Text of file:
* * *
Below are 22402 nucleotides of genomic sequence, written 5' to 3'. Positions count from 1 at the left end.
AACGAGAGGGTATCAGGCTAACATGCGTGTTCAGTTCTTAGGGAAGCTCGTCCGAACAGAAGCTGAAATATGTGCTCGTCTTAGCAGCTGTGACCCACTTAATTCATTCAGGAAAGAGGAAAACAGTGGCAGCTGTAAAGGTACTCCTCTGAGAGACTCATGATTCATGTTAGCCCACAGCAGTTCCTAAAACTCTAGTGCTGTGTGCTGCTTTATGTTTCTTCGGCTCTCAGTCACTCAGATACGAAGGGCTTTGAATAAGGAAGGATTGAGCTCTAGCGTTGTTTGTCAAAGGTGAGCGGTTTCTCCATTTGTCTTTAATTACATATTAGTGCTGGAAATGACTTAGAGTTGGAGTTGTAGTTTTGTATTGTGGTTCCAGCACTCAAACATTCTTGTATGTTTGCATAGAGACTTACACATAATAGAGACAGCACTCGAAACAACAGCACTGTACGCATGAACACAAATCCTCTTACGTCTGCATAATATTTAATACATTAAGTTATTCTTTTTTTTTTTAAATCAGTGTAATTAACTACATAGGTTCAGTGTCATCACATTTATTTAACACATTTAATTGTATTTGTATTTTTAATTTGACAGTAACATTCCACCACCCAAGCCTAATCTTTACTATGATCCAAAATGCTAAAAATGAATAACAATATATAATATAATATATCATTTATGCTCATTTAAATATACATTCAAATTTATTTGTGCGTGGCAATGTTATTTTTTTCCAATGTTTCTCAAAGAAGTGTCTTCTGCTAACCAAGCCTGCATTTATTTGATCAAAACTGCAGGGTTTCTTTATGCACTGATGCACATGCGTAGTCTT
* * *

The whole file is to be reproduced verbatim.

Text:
Below are 22402 nucleotides of genomic sequence, written 5' to 3'. Positions count from 1 at the left end.
AACGAGAGGGTATCAGGCTAACATGCGTGTTCAGTTCTTAGGGAAGCTCGTCCGAACAGAAGCTGAAATATGTGCTCGTCTTAGCAGCTGTGACCCACTTAATTCATTCAGGAAAGAGGAAAACAGTGGCAGCTGTAAAGGTACTCCTCTGAGAGACTCATGATTCATGTTAGCCCACAGCAGTTCCTAAAACTCTAGTGCTGTGTGCTGCTTTATGTTTCTTCGGCTCTCAGTCACTCAGATACGAAGGGCTTTGAATAAGGAAGGATTGAGCTCTAGCGTTGTTTGTCAAAGGTGAGCGGTTTCTCCATTTGTCTTTAATTACATATTAGTGCTGGAAATGACTTAGAGTTGGAGTTGTAGTTTTGTATTGTGGTTCCAGCACTCAAACATTCTTGTATGTTTGCATAGAGACTTACACATAATAGAGACAGCACTCGAAACAACAGCACTGTACGCATGAACACAAATCCTCTTACGTCTGCATAATATTTAATACATTAAGTTATTCTTTTTTTTTTTAAATCAGTGTAATTAACTACATAGGTTCAGTGTCATCACATTTATTTAACACATTTAATTGTATTTGTATTTTTAATTTGACAGTAACATTCCACCACCCAAGCCTAATCTTTACTATGATCCAAAATGCTAAAAATGAATAACAATATATAATATAATATATCATTTATGCTCATTTAAATATACATTCAAATTTATTTGTGCGTGGCAATGTTATTTTTTTCCAATGTTTCTCAAAGAAGTGTCTTCTGCTAACCAAGCCTGCATTTATTTGATCAAAACTGCAGGGTTTCTTTATGCACTGATGCACATGCGTAGTCTT